IJERs abides by the Publication Ethics Committee's "Code of Conduct and Best Practice Guidelines for Journal Editors" and "Code of Conduct for Journal Publishers" guidelines (COPE). See https://publicationethics.org for more on COPE's "Core Practices" document.
The following ethical guidelines must be followed by authors who submit their work to IJERs:
Authorship of the paper: Authorship need to be restricted to those who significantly contributed to the study. Prior to submission, authorship should be decided upon, and no one is falsely given ("gifted authorship") or refused credit for writing the paper ("ghost authorship").
Acknowledgements: There should be an Acknowledgements section where those (institutions and financial resources) who have supported the study but not made contributions are recognized.
Originality and purity of plagiarism: The submitted work must be wholly original to the writers. The work of other researchers should be properly credited and referenced in the references if it is presented in the publication. The author is required to run the paper using Turnit-in or iThenticate, two programs that detect plagiarism, and then submit the similarity report to the journal for consideration. A 15% similarity rate or above will exclude a manuscript from consideration.
Ethics committee permission and approval: When doing research involving human subjects, authors are obliged to explain in their articles how the research received ethical approval from the relevant committee and how participant permission was gained. The ethical permission form for their study must be uploaded into the journal submission system by the authors.
Redundant publication: To IJERs, authors must submit original, never-before-published work. The paper cannot be submitted for evaluation to another journal at the same time.
Salami publication or salami slicing: Authors shouldn't compromise the integrity of the research by improperly splitting and publishing the research's results in order to present the findings of a study as distinct papers in academic appointments and promotions.
Data access and retention: When editors and referees ask for it, authors must provide the raw data from their study and maintain it even after publication.
Fundamental errors in published works: It is the responsibility of the author to quickly tell the journal editor of any material errors or inaccuracies in his or her own published work and to work with the editor to withdraw or correct the paper.
Conflicts of Interest: Financial ties, interpersonal rivalries or competitiveness, intellectual rivalries, or ideological or religious differences can all lead to possible conflicts of interest. They might be financial, scholarly, political, commercial, or personal. Authors are asked to state any interests they may have in the work they have submitted for publication, whether directly or indirectly. You must provide a declaration as an author guaranteeing that:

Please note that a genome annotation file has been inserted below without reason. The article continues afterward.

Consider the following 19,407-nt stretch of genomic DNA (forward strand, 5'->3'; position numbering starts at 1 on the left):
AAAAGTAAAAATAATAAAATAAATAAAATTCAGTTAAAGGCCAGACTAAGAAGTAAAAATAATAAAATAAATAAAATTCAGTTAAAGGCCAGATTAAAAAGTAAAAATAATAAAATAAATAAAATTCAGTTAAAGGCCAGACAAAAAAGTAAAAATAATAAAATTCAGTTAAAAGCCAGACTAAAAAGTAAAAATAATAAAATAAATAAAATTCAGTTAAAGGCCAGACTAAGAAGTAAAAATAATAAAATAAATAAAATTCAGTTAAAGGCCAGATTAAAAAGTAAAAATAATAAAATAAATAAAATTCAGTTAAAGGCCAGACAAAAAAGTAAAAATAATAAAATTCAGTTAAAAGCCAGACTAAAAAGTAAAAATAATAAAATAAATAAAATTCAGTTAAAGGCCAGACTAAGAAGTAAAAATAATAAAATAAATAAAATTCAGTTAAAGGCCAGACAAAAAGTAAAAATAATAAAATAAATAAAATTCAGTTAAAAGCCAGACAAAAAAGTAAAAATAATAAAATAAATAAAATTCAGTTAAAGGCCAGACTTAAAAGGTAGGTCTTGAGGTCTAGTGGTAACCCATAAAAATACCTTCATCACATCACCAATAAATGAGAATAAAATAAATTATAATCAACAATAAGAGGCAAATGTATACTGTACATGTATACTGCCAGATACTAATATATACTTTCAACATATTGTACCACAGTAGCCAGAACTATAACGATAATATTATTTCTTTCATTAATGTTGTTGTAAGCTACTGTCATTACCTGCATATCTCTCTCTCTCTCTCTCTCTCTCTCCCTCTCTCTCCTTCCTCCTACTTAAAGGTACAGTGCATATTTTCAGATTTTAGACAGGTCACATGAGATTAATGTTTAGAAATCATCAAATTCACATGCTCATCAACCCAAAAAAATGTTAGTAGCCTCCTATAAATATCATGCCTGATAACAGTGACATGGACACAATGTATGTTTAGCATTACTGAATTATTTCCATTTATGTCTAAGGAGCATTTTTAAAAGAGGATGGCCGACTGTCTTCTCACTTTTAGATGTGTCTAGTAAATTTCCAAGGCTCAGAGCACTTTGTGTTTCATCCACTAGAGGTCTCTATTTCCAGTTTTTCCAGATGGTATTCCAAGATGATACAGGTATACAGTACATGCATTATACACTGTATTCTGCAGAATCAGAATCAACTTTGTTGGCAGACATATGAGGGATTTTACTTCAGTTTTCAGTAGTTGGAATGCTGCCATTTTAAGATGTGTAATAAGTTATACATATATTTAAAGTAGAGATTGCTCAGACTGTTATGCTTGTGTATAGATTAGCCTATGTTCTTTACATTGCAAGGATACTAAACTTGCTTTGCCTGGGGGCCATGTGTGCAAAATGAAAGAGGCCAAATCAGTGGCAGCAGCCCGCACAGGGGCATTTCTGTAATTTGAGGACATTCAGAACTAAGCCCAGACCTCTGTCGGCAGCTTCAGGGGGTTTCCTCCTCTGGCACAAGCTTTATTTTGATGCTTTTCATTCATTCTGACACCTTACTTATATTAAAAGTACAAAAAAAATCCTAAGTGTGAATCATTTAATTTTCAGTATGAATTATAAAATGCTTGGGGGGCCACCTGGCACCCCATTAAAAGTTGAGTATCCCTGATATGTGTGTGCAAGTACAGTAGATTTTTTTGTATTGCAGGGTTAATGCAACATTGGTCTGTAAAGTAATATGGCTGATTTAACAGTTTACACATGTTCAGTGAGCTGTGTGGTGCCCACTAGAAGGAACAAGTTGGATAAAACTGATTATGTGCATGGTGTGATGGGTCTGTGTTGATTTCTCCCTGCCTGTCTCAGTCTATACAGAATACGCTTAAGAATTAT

Please explain any potential conflicts of interest in the cover file if you believe them to exist.
Disclosure statement: The writers whose names are mentioned below have disclosed the following information regarding their affiliation with or participation in a group or entity that has a financial or non-financial interest in the materials or topics covered in this publication.
If no possible conflict of interest was disclosed by the authors, the following statement will be published: "No potential conflict of interest was disclosed by the authors."
The accuracy of the claims made in the manuscript is the responsibility of the authors. Submissions that do not adhere to the requirements listed in this section may be rejected by the managing editor.
Removal of Published Content: IJERs maintains the right, in extraordinary cases, to take down any piece of material from the site. Such action may be taken in the following situations: (a) IJERs has received notification that content is libelous, violates a third party's intellectual property rights, privacy rights, or other legal rights, or is otherwise unlawful; (b) such content must be removed in accordance with a court or government order that has been issued or is about to be issued; and (c) such content, if used, would pose an immediate and serious risk to health. Removal could be temporary or permanent. A note describing the removal of the material will be included with the retained bibliographic metadata.